Tuesday, July 27, 2010

Let's Build Microcell Networks

I've  had an AT&T microcell sitting on my desk for two weeks now.  I've had all kinds of stupid solutions over the years to get cellular coverage in my house.  None of them have worked particularly well.  I was skeptical about the Microcell and prepared to be disappointed, but so far it seems to be working reasonably well.

My first effort was a wireless radio repeater.  With one antenna on the room and another in my office, I did indeed get five bars, but calls dropped and it didn't seem to work reliably.  I suspect that there was never enough shielding between the two antennas to avoid feedback, despite placing them at opposite ends of the house with a wire across the roof.

My second try was by using T-Mobile's UMA service.  It worked quite well, and I particularly liked being able to use it like a local phone overseas with good WiFi coverage.  The solution was not without problems.  WiFi seemed to garble the calls and switching between UMA and GSM coverage happed frequently and often resulted in dropped calls.

The AT&T solution is not perfect.  There are no good transitions from micro-cell to the main network (yet) but the quality of calls and coverage is good.  If your DSL is poor quality, you can also set the system to operate in priority mode, prioritizing your voice traffic above other traffic.  So far, I have not needed to do that.  Voice quality is good and data is not used at home because the WiFi connection.

I've also added my neighbor to my Microcell and for the first time in years, he's been able to get coverage at his house.  And I think this might just be the wave of the future.  For people who buy Microcells, why not use them to knit together extended coverage for the wireless network.

The fact is that some areas are never going to be covered well.  A recent remark that it takes up to two years (or more occasionally) to approve a new cell site in San Francisco (read) means that progress will be slow.  With user-generated coverage, we could close these gaps in many areas quickly.  The key elements of the solution could be as follows:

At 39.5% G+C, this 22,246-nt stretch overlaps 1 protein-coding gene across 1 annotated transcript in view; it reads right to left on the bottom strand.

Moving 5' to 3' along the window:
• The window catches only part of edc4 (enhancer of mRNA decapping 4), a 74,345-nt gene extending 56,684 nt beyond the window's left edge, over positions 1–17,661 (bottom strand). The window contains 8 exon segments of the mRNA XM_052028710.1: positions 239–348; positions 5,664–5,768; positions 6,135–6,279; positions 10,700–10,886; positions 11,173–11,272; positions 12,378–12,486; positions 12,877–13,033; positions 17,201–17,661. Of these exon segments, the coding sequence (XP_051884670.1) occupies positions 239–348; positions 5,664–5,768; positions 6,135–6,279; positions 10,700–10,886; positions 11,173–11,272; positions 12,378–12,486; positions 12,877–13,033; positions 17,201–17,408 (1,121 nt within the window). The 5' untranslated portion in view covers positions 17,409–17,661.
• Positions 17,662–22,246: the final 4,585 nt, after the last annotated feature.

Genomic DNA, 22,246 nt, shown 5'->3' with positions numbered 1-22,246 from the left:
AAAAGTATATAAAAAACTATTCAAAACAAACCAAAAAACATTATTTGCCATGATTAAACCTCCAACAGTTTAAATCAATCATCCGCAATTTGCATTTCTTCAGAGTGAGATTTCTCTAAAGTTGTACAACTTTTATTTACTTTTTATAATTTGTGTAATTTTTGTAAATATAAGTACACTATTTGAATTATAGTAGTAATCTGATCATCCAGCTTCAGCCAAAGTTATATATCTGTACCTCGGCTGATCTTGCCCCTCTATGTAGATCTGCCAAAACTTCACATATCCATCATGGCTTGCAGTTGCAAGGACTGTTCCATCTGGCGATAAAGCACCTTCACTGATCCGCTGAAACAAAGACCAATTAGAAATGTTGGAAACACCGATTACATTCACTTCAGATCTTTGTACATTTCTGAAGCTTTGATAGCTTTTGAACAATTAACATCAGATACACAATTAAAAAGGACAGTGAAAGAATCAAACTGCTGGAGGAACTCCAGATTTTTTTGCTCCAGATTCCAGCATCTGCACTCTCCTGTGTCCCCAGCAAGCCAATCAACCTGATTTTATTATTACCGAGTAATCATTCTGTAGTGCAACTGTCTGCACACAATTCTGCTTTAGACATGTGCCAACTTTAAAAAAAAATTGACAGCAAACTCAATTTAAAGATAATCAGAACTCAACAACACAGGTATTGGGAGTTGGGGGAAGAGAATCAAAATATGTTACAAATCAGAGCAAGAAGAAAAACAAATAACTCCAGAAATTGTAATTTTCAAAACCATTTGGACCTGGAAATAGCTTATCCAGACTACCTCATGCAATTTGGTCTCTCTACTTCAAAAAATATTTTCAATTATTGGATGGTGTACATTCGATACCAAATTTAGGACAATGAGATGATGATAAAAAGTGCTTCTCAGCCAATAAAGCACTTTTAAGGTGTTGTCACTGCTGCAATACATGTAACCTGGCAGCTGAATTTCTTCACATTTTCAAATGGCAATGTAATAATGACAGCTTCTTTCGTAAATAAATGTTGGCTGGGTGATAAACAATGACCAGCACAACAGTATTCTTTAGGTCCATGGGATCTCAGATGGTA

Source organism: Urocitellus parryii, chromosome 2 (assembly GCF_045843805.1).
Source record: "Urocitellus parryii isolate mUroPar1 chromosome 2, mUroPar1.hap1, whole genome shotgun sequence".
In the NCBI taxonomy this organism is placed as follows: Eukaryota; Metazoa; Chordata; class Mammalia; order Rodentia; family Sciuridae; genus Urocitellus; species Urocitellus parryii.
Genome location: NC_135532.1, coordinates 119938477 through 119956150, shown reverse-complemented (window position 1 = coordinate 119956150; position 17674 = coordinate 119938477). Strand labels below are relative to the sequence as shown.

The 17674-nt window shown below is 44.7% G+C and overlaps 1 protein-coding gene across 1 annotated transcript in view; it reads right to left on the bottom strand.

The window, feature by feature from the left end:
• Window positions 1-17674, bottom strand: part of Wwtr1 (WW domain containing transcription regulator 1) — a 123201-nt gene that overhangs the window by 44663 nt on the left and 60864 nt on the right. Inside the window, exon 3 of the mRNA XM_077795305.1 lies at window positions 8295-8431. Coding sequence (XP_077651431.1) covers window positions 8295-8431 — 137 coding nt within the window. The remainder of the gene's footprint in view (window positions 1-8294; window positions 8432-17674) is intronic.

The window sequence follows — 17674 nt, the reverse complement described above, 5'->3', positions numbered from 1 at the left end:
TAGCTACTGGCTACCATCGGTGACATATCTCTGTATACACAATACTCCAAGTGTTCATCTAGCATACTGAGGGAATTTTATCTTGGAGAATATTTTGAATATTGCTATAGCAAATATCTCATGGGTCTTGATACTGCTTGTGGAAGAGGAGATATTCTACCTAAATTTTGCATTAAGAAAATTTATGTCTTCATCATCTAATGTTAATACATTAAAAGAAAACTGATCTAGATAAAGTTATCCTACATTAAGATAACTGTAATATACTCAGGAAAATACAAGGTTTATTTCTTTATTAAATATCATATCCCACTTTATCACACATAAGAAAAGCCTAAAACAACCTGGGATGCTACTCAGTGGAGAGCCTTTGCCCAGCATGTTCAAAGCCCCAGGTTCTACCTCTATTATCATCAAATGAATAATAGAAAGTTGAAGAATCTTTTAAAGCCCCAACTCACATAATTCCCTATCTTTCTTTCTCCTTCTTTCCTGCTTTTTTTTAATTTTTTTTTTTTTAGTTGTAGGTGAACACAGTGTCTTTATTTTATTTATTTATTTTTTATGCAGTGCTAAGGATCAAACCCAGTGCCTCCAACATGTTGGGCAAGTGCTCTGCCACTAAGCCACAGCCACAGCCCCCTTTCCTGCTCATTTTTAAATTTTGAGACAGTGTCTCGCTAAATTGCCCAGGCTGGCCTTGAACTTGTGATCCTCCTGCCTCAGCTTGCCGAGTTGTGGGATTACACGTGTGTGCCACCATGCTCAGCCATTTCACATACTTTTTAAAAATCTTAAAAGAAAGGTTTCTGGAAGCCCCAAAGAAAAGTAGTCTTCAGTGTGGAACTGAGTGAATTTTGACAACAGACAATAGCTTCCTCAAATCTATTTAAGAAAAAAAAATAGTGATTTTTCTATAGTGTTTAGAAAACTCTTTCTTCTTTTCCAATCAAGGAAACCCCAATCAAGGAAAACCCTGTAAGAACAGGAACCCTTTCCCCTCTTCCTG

• Fix hand-offs between microcells and with the main network
  • Validate coverage and backhaul performance for new microcells before admitting them to the main network (e.g. if you are connected to unreliable broadband, you cannot join the shared microcell network)
  • Cap data transfer speeds on microcells so that multiple local users do not have a big impact on usable DSL speed.  (For people with bigger connections like Comcast's 50 megabit, it should not be material from phones, but if you have AT&T's own local DSL at 6 megabits, it could be a real issue)
  • Reward users to agree to make their microcells open to all other network users with a discount on their monthly bills
This could lead to very rapid coverage improvements in urban and suburban areas.  Of course, adding a couple million cells to your network could have an impact on your switching functionality and systems.  I don't understand how it could be fully implemented, but it can't take any longer that it takes the city of San Francisco to approve a new cell site, can it?

San Francisco.  Beautiful.  Hard to cover.  Photo: Flickr cc Paraflyer

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